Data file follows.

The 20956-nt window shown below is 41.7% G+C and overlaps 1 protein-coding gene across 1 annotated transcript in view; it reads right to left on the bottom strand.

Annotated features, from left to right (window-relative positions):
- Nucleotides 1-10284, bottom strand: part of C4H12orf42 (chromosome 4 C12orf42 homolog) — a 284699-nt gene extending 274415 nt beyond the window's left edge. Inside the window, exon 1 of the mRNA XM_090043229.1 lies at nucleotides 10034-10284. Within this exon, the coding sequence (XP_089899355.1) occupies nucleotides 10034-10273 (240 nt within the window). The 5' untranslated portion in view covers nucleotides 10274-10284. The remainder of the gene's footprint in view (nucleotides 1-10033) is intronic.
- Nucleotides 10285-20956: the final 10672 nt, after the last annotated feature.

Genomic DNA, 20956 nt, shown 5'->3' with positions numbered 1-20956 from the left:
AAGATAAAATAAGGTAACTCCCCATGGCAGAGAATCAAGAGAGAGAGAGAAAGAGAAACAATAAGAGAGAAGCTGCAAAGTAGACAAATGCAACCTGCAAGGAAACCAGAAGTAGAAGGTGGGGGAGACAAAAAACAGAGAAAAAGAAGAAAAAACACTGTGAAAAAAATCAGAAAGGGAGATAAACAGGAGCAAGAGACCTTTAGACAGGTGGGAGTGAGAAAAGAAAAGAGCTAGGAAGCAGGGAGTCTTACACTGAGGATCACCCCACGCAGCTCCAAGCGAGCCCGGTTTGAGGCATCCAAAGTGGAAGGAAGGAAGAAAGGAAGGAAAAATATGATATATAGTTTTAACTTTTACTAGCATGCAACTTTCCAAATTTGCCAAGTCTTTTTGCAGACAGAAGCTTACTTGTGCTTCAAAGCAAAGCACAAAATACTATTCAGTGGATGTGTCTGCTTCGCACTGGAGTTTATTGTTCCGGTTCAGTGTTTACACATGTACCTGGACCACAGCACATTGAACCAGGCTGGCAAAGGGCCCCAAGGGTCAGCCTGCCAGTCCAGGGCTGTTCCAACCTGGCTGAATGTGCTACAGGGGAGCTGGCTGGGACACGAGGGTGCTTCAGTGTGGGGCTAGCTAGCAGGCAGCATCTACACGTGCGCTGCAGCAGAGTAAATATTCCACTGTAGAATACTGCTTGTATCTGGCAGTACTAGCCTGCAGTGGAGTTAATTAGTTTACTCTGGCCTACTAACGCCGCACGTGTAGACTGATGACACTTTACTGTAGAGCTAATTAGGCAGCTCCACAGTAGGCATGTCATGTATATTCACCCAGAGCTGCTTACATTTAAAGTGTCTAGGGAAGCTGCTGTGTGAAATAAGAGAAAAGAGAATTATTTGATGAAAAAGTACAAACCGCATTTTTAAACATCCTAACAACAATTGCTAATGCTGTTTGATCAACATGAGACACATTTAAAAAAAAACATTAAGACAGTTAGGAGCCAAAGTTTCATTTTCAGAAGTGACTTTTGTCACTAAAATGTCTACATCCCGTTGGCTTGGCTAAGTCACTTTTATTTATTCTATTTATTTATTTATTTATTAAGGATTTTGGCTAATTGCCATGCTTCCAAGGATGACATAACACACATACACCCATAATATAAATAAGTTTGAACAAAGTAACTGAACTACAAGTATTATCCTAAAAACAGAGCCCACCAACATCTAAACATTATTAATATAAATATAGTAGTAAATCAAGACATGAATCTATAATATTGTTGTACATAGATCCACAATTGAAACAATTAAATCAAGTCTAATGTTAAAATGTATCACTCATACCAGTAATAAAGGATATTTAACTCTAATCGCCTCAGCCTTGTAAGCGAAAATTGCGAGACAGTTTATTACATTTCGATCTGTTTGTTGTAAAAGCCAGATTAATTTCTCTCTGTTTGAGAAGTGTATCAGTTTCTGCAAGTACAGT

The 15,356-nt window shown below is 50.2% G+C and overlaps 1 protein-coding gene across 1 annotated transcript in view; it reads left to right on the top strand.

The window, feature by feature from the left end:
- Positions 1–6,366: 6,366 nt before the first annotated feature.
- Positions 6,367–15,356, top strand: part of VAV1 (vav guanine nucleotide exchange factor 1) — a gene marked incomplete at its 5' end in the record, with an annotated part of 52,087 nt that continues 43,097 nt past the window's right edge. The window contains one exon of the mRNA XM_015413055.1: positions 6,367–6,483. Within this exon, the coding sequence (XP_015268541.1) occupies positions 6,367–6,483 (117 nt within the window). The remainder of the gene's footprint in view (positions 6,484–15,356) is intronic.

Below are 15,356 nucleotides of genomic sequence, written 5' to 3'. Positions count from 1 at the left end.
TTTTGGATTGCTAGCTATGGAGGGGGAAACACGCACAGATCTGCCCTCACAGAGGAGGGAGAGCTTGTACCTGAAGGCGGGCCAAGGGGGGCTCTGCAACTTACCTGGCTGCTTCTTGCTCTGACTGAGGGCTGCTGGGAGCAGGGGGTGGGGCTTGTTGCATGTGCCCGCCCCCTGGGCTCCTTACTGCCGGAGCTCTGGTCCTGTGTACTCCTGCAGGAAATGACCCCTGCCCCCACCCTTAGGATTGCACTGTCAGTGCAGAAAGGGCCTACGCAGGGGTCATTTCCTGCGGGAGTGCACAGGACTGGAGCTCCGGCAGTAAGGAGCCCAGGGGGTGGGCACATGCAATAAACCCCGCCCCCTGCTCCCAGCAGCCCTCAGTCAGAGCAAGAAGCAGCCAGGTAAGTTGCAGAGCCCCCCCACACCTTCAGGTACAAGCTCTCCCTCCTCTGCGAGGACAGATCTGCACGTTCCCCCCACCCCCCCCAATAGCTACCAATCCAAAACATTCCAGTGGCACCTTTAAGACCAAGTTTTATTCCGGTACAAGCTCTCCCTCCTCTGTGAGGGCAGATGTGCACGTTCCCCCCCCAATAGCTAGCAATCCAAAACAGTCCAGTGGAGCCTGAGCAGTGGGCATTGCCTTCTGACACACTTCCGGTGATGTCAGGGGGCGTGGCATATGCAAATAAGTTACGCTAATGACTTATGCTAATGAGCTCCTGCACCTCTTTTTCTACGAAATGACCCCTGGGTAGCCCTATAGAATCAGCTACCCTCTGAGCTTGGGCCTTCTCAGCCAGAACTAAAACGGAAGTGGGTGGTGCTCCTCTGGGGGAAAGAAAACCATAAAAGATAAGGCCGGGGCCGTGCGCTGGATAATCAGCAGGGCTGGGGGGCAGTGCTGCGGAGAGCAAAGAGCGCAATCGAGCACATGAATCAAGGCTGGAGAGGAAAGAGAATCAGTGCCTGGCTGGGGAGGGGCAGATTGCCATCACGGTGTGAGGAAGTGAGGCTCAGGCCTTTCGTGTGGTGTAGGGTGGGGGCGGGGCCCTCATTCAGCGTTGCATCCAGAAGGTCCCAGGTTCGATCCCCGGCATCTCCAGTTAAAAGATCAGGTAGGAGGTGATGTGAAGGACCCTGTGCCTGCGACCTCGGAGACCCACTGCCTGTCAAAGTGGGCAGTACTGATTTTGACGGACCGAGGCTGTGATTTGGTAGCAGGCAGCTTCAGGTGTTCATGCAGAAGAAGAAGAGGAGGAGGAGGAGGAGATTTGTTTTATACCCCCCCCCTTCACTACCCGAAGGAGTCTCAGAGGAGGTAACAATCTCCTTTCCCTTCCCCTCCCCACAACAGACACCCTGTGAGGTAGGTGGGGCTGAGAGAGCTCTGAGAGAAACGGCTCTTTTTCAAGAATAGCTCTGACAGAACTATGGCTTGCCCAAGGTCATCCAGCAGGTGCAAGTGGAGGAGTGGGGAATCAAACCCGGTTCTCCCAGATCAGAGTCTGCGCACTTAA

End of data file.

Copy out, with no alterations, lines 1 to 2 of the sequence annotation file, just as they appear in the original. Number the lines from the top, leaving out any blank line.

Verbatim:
The 20956-nt window shown below is 41.7% G+C and overlaps 1 protein-coding gene across 1 annotated transcript in view; it reads right to left on the bottom strand.

Annotated features, from left to right (window-relative positions):